When it comes to making decisions involving others, the impression we have of their character weighs more heavily than do our assessments of how they can benefit us, a team of New York University researchers has found.

Altruism is simpler than we thought, brain study shows

July 15, 2015
A new computational model of how the brain makes altruistic choices is able to predict when a person will act generously in a scenario involving the sacrifice of money. The work, led by California Institute of Technology ...

What is more rewarding: A soccer goal or prize money?

April 15, 2015
Soccer fans hold their breath in situations like these: Two players on a team are in front of the opponent's goal with the attacking player having to make an important decision: Is it better to pass the ball to the teammate ...

Sense of obligation leads to trusting strangers, study says

May 15, 2014
Trusting a stranger may have more to do with feeling morally obligated to show respect for someone else's character than actually believing the person is trustworthy, according to new research published by the American Psychological ...

Recommended for you

New research suggests high-intensity exercise boosts memory

November 22, 2017
The health advantages of high-intensity exercise are widely known but new research from McMaster University points to another major benefit: better memory.

To forget or to remember? Memory depends on subtle brain signals, scientists find

November 22, 2017
The fragrance of hot pumpkin pie can bring back pleasant memories of holidays past, while the scent of an antiseptic hospital room may cause a shudder. The power of odors to activate memories both pleasing and aversive exists ...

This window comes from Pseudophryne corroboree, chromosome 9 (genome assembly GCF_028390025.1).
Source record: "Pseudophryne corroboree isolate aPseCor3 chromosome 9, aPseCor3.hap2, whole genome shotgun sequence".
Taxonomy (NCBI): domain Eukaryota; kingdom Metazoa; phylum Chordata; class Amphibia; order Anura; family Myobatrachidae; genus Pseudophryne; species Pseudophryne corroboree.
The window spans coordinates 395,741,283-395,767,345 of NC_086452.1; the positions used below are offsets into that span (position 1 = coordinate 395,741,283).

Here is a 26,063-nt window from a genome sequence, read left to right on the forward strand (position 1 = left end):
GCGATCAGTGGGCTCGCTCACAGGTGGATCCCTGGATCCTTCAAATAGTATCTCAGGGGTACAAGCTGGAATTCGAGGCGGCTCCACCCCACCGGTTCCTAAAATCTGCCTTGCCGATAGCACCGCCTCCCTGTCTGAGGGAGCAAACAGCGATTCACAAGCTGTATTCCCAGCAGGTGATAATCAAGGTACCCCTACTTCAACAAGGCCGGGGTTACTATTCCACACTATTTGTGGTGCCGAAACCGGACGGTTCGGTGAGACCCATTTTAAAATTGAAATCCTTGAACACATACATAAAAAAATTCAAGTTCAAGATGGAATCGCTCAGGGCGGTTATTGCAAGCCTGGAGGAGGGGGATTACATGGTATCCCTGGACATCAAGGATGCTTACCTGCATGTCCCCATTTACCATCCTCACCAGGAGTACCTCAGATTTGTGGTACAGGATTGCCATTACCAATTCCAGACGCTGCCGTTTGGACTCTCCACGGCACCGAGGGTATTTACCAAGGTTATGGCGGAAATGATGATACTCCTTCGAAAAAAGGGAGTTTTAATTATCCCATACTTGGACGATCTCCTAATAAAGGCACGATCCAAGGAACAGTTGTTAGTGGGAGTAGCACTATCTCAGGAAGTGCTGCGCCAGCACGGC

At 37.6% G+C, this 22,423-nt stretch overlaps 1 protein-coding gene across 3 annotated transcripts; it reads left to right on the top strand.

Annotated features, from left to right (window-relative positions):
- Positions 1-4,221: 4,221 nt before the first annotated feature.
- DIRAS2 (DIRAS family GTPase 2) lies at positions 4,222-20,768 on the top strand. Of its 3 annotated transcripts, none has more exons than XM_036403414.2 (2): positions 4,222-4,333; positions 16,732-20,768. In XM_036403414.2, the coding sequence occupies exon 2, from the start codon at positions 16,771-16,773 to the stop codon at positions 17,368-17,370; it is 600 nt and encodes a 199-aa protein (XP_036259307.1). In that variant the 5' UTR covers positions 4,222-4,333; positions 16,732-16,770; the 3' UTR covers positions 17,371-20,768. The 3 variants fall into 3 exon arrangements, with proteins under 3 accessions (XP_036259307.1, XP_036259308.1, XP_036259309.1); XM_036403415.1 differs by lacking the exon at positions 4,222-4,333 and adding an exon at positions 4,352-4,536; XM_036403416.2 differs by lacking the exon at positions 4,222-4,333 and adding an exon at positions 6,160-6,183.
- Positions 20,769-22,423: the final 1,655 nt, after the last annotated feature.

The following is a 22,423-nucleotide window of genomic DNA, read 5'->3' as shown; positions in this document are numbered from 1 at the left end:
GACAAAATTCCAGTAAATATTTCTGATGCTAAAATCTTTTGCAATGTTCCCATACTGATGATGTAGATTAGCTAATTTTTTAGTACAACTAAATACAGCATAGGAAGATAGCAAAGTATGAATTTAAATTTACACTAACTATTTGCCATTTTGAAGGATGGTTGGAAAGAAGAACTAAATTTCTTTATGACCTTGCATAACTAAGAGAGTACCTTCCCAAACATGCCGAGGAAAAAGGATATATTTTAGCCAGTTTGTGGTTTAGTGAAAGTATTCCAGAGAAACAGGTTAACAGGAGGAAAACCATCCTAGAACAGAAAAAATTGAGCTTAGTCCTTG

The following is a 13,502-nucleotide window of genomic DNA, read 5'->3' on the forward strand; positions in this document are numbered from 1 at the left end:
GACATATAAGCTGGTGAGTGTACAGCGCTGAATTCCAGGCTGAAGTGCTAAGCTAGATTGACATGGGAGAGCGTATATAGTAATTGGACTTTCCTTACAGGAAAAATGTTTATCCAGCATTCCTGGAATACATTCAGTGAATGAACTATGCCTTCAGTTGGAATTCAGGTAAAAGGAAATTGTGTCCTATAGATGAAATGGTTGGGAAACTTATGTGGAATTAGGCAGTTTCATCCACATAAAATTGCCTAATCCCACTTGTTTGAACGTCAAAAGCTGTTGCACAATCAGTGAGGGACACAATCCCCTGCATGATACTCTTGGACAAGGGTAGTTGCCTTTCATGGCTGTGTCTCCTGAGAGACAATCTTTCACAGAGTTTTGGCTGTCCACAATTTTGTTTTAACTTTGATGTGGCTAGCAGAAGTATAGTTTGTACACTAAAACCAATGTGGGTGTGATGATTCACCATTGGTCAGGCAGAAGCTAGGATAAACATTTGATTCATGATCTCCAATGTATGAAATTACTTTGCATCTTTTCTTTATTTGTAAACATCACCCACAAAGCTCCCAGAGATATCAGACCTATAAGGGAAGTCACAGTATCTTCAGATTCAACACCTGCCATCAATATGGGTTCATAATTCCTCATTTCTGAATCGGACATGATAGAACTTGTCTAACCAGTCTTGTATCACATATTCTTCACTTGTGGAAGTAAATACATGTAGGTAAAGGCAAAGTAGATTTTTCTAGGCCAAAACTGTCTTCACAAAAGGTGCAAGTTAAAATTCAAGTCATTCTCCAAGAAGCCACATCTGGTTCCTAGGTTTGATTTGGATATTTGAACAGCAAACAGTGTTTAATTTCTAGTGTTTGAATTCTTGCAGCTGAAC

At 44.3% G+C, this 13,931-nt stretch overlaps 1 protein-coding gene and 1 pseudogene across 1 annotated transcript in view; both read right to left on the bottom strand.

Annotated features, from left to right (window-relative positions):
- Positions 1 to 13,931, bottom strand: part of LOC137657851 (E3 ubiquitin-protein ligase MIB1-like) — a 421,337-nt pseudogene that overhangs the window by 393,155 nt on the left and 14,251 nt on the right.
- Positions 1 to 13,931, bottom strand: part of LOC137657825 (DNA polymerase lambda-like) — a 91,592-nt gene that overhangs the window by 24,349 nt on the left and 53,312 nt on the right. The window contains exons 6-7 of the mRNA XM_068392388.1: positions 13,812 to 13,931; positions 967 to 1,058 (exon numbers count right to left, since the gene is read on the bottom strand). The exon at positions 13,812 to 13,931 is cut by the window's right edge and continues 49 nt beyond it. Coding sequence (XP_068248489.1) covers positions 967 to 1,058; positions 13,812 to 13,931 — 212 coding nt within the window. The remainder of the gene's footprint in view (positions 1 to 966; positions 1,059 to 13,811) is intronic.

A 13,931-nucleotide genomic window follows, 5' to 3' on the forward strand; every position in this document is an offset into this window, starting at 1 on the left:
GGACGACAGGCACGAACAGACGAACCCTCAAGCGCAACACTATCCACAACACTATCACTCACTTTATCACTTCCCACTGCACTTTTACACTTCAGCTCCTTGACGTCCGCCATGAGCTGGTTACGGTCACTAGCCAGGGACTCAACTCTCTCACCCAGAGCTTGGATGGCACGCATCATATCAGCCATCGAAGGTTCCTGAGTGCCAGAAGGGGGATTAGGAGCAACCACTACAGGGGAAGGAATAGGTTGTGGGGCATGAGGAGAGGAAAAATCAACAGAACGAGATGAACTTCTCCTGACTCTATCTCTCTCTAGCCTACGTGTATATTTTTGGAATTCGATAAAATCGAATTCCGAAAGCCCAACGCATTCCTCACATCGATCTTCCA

Pitch imperfect? How the brain decodes pitch may improve cochlear implants

November 22, 2017
Picture yourself with a friend in a crowded restaurant. The din of other diners, the clattering of dishes, the muffled notes of background music, the voice of your friend, not to mention your own – all compete for your ...

What if consciousness is not what drives the human mind?

November 22, 2017
Everyone knows what it feels like to have consciousness: it's that self-evident sense of personal awareness, which gives us a feeling of ownership and control over the thoughts, emotions and experiences that we have every ...

Now you like it, now you don't: Brain stimulation can change how much we enjoy and value music

November 20, 2017
Enjoyment of music is considered a subjective experience; what one person finds gratifying, another may find irritating. Music theorists have long emphasized that although musical taste is relative, our enjoyment of music, ...

MRI uncovers brain abnormalities in people with depression and anxiety

November 20, 2017
Researchers using MRI have discovered a common pattern of structural abnormalities in the brains of people with depression and social anxiety, according to a study presented being next week at the annual meeting of the Radiological ...

0 comments

Please sign in to add a comment. Registration is free, and takes less than a minute. Read more

Click here to reset your password.
Sign in to get notified via email when new comments are made.